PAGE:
Dave Newman has been the sports editor at the New Richmond News since 1988. He has covered the action in the Middle Border Conference, Dunn-St. Croix Conference and Big Rivers Conference for nearly 30 years.
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There isn't a great deal of varsity experience on the 2011-12 St. Croix Central boys basketball roster. So the Panthers are going to try to overcome their lack of experience with a highly committed effort level. That worked for the Panthers in their season opener, beating Glenwood City 37-22 last Tuesday. The Panthers' lack of experience was exploited when they played at Mondovi last Friday, with the Buffaloes winning 65-32. The win over Glenwood City was the first varsity victory for new Panther coach Zach Turpin.
There's a great deal of anticipation surrounding the Somerset boys basketball team this season. By finishing 4-4 in their final eight games last season, the Spartans appeared to be a team on the verge of maturing into a contender in the Middle Border Conference this season. In their first outing of the 2011-12 season, the Spartans showed they are ready to live up to those expectations.
Six dual matches in the first three days of their season helped to get the Somerset team back in wrestling shape in a hurry. The Spartans began their season last Thursday, winning a Middle Border Conference dual match against Prescott, 44-27. The Spartans followed that up by wrestling five dual matches in a tournament at Glenwood City on Saturday. The Spartans won two of their five matches. The late run by the football team set the Spartans behind the clock in the wrestling season. There are 24 wrestlers out for the team, one of the highest numbers in decades.
With all the new players on the St. Croix Central girls basketball team, the first two games of the season were more like a fact-finding mission. So while the Panthers lost both of those games, they gave evidence that they are quickly progressing in the right direction. The Panthers lost their season opener at Ellsworth last Tuesday, 45-26. Two nights later they were nearly able to knock off Glenwood City, losing 39-36 in the Panthers' home opener. The Panthers are terribly young, with two seniors, Shelby Thomley and Shaylyn Lyksett.
In the frantic world of high school football, extra time is in short supply. So when special needs student Hunter Harstad decided he wanted to go out for the Somerset football team this fall, there were concerns about whether there would be ways to incorporate him into the football program. There were as many concerns whether the time needed for a student with Down syndrome would take away from time needed by the coaches to work with the rest of the players. The concerns were quickly put to rest. The coaches found a role for Harstad, as an assistant to the coaching staff.
After the New Richmond boys basketball team graduated nearly its entire roster last season, it might have been natural to assume the Tigers could suffer a dropoff this year. The first game of the season caused everyone thinking that way to change their minds. The Tigers put together an impressive season opening win on Saturday afternoon, taking down Eau Claire Memorial 47-42. Eau Claire Memorial scored the first two points of the game on Saturday, but that was the only lead the Old Abes would possess.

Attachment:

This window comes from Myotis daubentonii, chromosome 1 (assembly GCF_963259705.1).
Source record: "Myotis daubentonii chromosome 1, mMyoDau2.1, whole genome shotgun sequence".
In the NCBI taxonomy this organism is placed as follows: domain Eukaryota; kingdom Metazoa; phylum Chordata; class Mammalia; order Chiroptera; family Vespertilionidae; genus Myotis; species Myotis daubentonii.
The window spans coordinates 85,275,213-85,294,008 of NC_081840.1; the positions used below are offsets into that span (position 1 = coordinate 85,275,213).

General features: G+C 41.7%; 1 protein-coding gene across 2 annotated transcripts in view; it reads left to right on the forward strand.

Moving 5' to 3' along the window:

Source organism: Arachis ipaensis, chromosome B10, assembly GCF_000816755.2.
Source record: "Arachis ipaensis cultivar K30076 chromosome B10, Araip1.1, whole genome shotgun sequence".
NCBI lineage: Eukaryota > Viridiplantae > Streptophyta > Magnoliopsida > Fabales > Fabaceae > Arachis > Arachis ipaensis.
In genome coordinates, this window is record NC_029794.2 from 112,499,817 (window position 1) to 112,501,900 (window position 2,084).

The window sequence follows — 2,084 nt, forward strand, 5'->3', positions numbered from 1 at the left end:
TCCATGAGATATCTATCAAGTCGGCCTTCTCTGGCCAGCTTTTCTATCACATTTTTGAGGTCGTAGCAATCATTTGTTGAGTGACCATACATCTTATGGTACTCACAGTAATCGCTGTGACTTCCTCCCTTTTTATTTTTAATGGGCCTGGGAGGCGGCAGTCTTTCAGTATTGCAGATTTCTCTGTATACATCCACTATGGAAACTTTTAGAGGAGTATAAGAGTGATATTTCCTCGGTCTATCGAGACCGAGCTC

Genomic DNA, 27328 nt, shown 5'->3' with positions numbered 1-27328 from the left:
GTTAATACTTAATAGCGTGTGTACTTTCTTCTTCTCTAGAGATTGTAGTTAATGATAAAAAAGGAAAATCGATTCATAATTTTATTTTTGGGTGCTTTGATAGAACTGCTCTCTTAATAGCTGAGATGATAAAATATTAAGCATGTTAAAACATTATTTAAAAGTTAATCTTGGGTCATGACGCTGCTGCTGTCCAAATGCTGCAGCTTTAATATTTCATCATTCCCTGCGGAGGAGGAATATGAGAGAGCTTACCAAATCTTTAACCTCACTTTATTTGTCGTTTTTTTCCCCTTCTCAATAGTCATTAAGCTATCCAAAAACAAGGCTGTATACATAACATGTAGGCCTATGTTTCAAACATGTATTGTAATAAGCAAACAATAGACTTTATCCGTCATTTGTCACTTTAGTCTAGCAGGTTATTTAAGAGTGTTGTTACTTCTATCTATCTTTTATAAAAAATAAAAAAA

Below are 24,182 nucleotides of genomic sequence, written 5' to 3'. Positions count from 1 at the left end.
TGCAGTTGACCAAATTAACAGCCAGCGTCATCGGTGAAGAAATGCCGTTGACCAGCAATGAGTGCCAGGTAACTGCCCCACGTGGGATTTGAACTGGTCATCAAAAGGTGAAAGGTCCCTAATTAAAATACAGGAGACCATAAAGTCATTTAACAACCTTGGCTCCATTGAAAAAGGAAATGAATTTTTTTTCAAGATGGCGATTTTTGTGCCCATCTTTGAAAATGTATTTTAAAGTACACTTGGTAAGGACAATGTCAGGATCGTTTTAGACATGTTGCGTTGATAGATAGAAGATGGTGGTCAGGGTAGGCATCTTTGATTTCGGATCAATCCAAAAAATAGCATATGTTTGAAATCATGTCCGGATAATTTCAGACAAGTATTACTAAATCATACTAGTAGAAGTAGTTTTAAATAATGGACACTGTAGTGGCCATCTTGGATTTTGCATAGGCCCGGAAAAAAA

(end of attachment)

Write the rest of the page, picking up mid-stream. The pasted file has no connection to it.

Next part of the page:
The state-wide respect for the New Richmond hockey program was clear when the Tigers were invited to play in the Red Flint River City Meltdown season-opening tournament in Eau Claire over the weekend. All four teams in the tournament were among the top 10 teams in the state in pre-season rankings and all four played in last season's WIAA state tournament. In the opening round of the tournament on Friday, the Tigers faced Notre Dame of Green Bay, the number one ranked team in the state. The Tigers led the game 2-1 until penalties turned the game in Notre Dame's favor.
Few people around the state believed that the Somerset football team had a prayer of winning in the WIAA Division 4 state championship game. When the Spartans took the field, they believed. And by the end of the game, they had converted many non-believers around the state. Somerset and Wrightstown waged one of the more memorable games in recent years in the WIAA state championships. Somerset and Wrightstown battled through regulation, and then two overtimes, before Wrightstown could stop the Spartans, 28-26.
The results from the Somerset School District community survey are out. Now it is up to the board of education to plan for the future of the school district based upon those results. The survey results were presented by Bill Foster of School Perceptions, the demographic company hired to perform the survey. The results were announced at a special school board meeting on Nov. 7. Much of the survey was based on planning for the future of the district.
Somerset and Wrightstown waged a battle in the WIAA Division 4 state football championship that will last forever in the memories involved in the game. The game stretched to overtime, then to a second overtime, before Wrightstown defeated the Spartans to earn the gold ball as state champions, 28-26. Somerset and Wrightstown both fought back from deficits in the second half. It appeared Somerset was in trouble when Wrightstown took a 12-6 lead early in the fourth quarter.